“I recently received a fine printed catalog from one of my favorite antique silver dealers, SJ Shrubsole, located on 57th Street here in New York. In the introduction, the proprietor, Eric Shrubsole, tells a charming story about his parents. His mother would visit his father’s shop in London on occasion, and “from her perch of serene ignorance” she would claim surprise that he still had this or that old thing, orphaned and unsold. His father would answer in exasperation that yes, he still had this thing, and that thing, and that thing, and if he didn’t, he wouldn’t have a business anymore. Many decades later their son concludes, “My point is that inventory is the proof of a great dealer. We buy what we love; we wait for someone to love it as much as we do.””
this little excerpt is from a post by thomas o’brien on his areo studio website. In his post he discusses his feelings about the current importance placed upon social media for/by small(er) businesses. I like that he has stopped, and asked his reader to stop, and take a moment to consider what impact this has upon a store built around objects with a history…
but the above excerpt struck a particular cord. I feel just as this old silver shop keeper must have and joke with friends that I foster vintage pieces until they can find the right home …. because we- treasure hunters & finders of beautiful things- we buy what we love; we wait for someone to love it as much as we do ….
a little peek at whats cooking in the shop this week…. look for these and other pretty bits soon.
recently ive been thinking about the work of laura letinsky. i attended a lecture of hers about a year ago and ive been rolling her images over in my mid alot as of late.
like modern day vanitas they have a persistent quality of absence. i find myself studying them for clues about who has just left the room and the lives contained just outside the frame.
beautiful to look at – soft but striking pallets and lots of little details to captivate.
i wanted to share some of the inspiration behind the Hunt Collection
. named for the author of my favorite cook book of all time- Peter Hunt’s Cape Cod Cookbook
was the artist behind peasant village
& member of the provincetown community. the depth to which he was connected to his community is evident in this cookbook, which for me, is so full of magic it makes me catch my breath each time i crack its pages. the hunt collection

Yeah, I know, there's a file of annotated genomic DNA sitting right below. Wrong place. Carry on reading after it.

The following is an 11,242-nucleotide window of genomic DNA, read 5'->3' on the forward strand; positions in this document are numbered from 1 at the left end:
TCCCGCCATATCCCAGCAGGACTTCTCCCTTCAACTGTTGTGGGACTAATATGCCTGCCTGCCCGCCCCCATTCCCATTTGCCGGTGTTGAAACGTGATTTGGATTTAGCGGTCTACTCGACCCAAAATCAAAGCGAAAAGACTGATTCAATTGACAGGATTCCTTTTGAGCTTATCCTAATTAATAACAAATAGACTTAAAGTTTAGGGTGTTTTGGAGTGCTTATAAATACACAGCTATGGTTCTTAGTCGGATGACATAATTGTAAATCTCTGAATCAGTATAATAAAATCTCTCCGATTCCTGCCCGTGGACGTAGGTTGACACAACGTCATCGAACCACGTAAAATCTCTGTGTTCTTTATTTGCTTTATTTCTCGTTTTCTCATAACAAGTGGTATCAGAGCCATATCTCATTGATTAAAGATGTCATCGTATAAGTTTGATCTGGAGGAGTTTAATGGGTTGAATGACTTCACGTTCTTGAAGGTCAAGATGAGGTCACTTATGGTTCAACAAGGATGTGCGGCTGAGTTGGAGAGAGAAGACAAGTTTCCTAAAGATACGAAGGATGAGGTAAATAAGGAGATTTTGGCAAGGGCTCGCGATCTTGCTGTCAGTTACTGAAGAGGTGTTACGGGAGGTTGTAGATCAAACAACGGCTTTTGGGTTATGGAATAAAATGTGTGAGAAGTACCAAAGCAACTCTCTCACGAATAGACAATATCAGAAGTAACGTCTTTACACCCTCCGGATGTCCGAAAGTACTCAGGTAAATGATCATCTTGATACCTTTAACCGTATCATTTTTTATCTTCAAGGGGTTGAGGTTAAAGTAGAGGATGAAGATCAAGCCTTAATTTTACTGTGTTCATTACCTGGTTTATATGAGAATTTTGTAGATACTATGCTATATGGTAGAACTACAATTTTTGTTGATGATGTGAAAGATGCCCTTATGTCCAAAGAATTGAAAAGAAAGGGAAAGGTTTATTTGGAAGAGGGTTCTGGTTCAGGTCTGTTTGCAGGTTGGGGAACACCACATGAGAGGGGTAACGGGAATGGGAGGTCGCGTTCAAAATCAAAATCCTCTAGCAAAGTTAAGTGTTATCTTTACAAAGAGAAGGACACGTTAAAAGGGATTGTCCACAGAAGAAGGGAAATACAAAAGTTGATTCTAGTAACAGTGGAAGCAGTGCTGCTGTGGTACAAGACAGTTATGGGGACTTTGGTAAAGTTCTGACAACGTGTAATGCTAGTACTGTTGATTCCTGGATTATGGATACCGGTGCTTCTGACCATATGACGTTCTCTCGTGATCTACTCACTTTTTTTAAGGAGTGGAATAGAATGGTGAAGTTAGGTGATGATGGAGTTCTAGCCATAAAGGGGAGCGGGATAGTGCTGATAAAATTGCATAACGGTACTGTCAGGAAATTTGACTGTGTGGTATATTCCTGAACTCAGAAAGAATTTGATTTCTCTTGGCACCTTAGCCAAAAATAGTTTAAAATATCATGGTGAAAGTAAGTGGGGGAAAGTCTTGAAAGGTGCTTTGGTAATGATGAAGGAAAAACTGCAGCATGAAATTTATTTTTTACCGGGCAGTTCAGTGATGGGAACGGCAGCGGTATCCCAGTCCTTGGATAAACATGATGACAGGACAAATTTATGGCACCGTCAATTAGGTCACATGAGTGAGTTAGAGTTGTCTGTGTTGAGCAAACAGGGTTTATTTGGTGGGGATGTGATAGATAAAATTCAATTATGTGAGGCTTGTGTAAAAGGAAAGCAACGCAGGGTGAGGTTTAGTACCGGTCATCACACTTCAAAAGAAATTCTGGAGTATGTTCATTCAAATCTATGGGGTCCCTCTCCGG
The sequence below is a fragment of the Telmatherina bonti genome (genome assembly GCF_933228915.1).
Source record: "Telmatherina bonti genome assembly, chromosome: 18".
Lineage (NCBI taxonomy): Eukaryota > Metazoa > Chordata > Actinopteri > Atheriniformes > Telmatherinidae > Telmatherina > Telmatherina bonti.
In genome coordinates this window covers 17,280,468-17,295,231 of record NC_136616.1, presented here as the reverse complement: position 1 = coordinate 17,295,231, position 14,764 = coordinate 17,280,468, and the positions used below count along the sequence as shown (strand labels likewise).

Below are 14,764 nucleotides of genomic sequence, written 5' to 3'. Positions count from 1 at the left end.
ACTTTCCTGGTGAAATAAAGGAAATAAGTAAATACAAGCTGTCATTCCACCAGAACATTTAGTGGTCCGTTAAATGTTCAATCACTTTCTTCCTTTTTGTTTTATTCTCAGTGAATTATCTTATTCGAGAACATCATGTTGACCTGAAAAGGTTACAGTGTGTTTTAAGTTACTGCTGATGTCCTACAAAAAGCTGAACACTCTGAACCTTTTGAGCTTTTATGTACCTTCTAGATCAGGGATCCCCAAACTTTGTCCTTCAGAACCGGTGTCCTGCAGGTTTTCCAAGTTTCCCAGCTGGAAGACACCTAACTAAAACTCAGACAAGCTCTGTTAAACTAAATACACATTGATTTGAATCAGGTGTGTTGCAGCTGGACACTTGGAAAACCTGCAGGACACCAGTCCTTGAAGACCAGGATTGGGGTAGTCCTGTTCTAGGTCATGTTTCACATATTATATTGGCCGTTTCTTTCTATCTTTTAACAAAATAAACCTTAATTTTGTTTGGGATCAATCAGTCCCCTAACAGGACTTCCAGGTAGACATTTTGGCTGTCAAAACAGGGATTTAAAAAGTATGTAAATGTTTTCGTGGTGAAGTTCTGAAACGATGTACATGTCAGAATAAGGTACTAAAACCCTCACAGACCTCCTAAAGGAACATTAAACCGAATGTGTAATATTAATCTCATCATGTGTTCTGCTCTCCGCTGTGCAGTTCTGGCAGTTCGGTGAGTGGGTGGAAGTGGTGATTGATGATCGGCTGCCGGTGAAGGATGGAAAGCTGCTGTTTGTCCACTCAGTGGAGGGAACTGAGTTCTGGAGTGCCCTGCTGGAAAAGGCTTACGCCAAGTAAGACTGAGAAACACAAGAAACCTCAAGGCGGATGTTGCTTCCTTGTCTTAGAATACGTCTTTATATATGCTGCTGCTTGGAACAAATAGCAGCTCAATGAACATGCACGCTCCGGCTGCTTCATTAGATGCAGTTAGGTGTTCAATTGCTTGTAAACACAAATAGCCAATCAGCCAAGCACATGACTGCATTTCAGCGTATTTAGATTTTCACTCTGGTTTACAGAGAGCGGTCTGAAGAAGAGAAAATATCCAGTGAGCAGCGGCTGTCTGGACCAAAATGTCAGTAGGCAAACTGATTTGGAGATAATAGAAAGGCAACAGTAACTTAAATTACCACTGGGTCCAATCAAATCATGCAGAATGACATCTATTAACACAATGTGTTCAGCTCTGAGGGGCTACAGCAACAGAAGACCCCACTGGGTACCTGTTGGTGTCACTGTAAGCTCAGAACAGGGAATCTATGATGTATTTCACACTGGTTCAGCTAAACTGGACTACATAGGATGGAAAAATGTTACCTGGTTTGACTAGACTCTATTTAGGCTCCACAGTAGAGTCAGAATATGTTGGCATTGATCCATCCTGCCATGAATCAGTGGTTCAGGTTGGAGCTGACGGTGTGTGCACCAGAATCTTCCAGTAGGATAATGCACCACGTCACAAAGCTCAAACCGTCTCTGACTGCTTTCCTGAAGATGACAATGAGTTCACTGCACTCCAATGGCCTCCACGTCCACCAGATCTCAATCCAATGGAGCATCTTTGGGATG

is meant to embody the ease of summer living on cape cod. As chic as jackie o in the most light, breezy and effortless of ways. the collection lies somewhere between a day on a cape cod beach and a humid summer’s evening in the back yard with gin&tonics and loads of good friends –
a pallet of sun drenched & salt bleached days.
the marriage of rusticity and refinement, the quintesential new england charm.
*photos: unknown. esquire. flickr. cottagefarm;hunt collection
strawberries. synonymous with all things summer. they are finally ready. for the last few weeks we have been waiting and tasting the samples, but they werent ready. didnt have that sweet juicy ripeness that only the proper amount of summer sun can bring. so patient we had to be. yesterday however, all the sun and starts had aligned in the strawberry world and they were ready.
they were still quite dear though, 3.50$ for a small pint, but the reward was worth it. i managed to get a photo before the were gobbled up – over yogurt with fresh local honey.
next week i am hoping to make some sort of dessert, im still waiting for them to be at the market in abundance. but im thinking something with strawberries, basil and rich dark balsamic. maybe cheese cake. also isnt the linen i photographed them on divine. a huge thick linen kitchen towel, coming to the shop this week.
i also found this beautiful food blog. My New Roots over at thecitysage. the recipes look gorgeous. i can not wait to try a few of the grain related ones. we arent vegetarians but eat meat only about once a week, if that so i am always looking for smart healthy new recipes. snow peas and pea tendrils and mint are also raging at the farmers market so i think i might make some of this simple mint pea dip and have it on toasts with a soft boiled egg one night for dinner.